July 2, 2014 by kendrickheather
“Always the beautiful answer who asks a more beautiful question.”
– E. E. Cummings
“Curiosity is the wick in the candle of learning.”
– William A. Ward
I love questions. Not like them. LOVE them.
Questions are the very reason I decided to finally start blogging after years of friends & colleagues suggesting I should start a personal blog. I could never figure out one simple answer to my own question:
What do I want to blog about?
I’m interested and curious about everything! I asked myself, what should I blog about first? What do I want to share? What do I want to ask? Where should I start? I held my own Shakespearean soliloquy. To blog or not to blog that is the question! Then 154 questions later, I decided let’s start with questions!
Questions are part of my genetic coding for certain. My mother reigns supreme as Queen of the Question. The epitome of a Renaissance (Wo)Man, she raised me to love embracing questions over answers; for “without questions there can be no discovery, no innovation, no solution, no breakthrough, and no learning” she would say.
We would play “What If?” questions every day, (which to this day we still play). Often these would be safety related, you see my mother is also Queen of Safety Patrol, a fourth degree black belt, whose one of many successful companies was a security and self-defense company called For Your Protection. Thus naturally her protective, maternal nature was heightened to that on par with a Superhero-like vigilance.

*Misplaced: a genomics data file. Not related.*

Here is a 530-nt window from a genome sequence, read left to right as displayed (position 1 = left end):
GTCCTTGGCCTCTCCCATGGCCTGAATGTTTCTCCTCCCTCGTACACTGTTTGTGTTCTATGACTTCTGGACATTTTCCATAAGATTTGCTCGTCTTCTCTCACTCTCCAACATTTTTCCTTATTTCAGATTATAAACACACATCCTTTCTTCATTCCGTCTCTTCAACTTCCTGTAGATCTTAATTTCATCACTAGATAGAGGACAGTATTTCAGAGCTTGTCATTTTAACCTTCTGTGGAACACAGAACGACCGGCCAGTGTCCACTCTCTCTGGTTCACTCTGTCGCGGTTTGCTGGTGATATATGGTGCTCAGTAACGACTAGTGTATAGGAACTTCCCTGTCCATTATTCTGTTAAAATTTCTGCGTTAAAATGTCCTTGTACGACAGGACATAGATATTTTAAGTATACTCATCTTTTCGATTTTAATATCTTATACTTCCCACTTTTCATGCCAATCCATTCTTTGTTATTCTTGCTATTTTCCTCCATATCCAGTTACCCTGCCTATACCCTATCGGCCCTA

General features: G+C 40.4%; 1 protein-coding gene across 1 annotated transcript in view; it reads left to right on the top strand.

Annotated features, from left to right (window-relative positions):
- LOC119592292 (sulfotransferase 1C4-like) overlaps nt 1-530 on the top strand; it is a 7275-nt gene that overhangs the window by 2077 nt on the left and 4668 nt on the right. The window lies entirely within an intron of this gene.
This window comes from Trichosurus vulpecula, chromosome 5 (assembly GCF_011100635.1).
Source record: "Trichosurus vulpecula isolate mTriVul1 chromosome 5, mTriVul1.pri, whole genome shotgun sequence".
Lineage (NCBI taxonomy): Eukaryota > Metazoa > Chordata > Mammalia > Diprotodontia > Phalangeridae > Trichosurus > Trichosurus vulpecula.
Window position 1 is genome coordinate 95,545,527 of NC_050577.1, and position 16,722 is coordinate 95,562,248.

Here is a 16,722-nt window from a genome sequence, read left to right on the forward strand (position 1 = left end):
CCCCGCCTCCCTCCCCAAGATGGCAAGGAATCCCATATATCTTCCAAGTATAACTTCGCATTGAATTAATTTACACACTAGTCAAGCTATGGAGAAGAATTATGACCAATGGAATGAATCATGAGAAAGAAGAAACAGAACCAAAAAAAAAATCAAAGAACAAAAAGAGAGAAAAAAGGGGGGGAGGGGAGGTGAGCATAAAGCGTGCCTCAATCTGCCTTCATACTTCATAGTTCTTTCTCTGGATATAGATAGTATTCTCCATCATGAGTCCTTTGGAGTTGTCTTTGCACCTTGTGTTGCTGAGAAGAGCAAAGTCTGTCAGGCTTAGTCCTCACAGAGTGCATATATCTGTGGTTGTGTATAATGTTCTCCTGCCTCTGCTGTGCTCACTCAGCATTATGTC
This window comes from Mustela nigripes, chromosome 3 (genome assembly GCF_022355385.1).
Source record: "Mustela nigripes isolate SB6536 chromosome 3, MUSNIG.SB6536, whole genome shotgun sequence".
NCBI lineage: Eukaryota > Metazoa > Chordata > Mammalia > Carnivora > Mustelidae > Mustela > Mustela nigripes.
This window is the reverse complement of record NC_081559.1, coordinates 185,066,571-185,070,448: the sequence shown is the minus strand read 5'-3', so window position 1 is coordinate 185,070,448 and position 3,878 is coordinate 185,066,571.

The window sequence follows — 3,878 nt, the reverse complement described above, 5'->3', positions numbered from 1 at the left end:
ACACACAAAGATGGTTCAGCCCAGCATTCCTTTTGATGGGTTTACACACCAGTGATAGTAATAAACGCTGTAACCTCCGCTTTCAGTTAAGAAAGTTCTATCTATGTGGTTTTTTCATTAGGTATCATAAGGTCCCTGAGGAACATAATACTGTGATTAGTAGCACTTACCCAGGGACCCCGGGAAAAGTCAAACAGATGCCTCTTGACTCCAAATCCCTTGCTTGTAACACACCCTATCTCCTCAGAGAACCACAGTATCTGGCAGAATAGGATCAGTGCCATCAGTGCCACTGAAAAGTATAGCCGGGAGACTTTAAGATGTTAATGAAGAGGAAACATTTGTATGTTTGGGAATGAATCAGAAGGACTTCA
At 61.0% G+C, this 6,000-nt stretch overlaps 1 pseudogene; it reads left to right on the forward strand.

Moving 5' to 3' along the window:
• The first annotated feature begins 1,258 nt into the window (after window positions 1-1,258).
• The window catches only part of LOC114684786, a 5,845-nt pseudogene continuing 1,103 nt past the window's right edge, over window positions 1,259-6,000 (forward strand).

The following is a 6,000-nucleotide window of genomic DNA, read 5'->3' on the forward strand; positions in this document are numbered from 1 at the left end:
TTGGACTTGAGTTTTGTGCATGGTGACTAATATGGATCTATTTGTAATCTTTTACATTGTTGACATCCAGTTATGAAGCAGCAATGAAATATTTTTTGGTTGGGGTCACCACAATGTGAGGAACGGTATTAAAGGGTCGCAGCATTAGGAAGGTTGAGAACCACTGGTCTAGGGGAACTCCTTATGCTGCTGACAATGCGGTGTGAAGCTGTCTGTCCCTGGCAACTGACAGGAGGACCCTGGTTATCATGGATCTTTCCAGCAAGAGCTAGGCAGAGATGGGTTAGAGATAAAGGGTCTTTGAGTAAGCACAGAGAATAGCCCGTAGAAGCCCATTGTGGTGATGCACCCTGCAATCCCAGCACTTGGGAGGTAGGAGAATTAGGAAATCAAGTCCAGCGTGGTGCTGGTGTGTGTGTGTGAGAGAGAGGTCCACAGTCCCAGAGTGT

What if this, what if that situational questions dominated our days. I loved thinking and self-reflecting about these questions. Soon enough “What If’s” became the “How” game. How do you do this, how would you do that discovery/invention questions then prevailed. No matter who, what when, where or how, questions were fun, infinite, engaging and they led to knowledge and wisdom!
I felt as if asking questions with her led us to vast pools of learning where we became curators of knowledge acquisition. Questions were our superhero capes of awesomeness!
My first day of Kindergarten, I was the child with pigtails, lunchbox and bright, big, shining smile on my face, ready to “get her learn on!” While all of the kids around me were crying as their mothers dropped them off, I gave a hug and kiss to my mom, waved goodbye, and went to the task at hand- KNOWLEDGE ACQUISITION!!! I knew that school was a place to learn and seek knowledge, and with what did that start?
After my first day of school, my teacher, Mrs. Munson, told my mother that while she was used to kindergarteners asking many questions in a day, she was taken wonderfully aback by how many good questions I asked in my first day of school. She wanted to know if I had been to school before, wanted to know how I knew to ask so many GOOD questions. My mom replied, “All children ask good questions because they are inherently curious and naturally inquisitive. We often just don’t truly hear them or pay attention enough to help our children keep asking questions and then shaping their questions into teaching them how to think for themselves.”
Studies have shown the average four-year old asks 437 questions a day, by the middle school years, asking questions dwindles down to single digits. By the time adult years have set in, asking questions is a rarity. Banal daily routine questions do not count, e.g. What’s for dinner? Where are my keys? Did you pick up the dry cleaning? These types of questions deliver finite information and like Einstein once said, “Information is not knowledge.”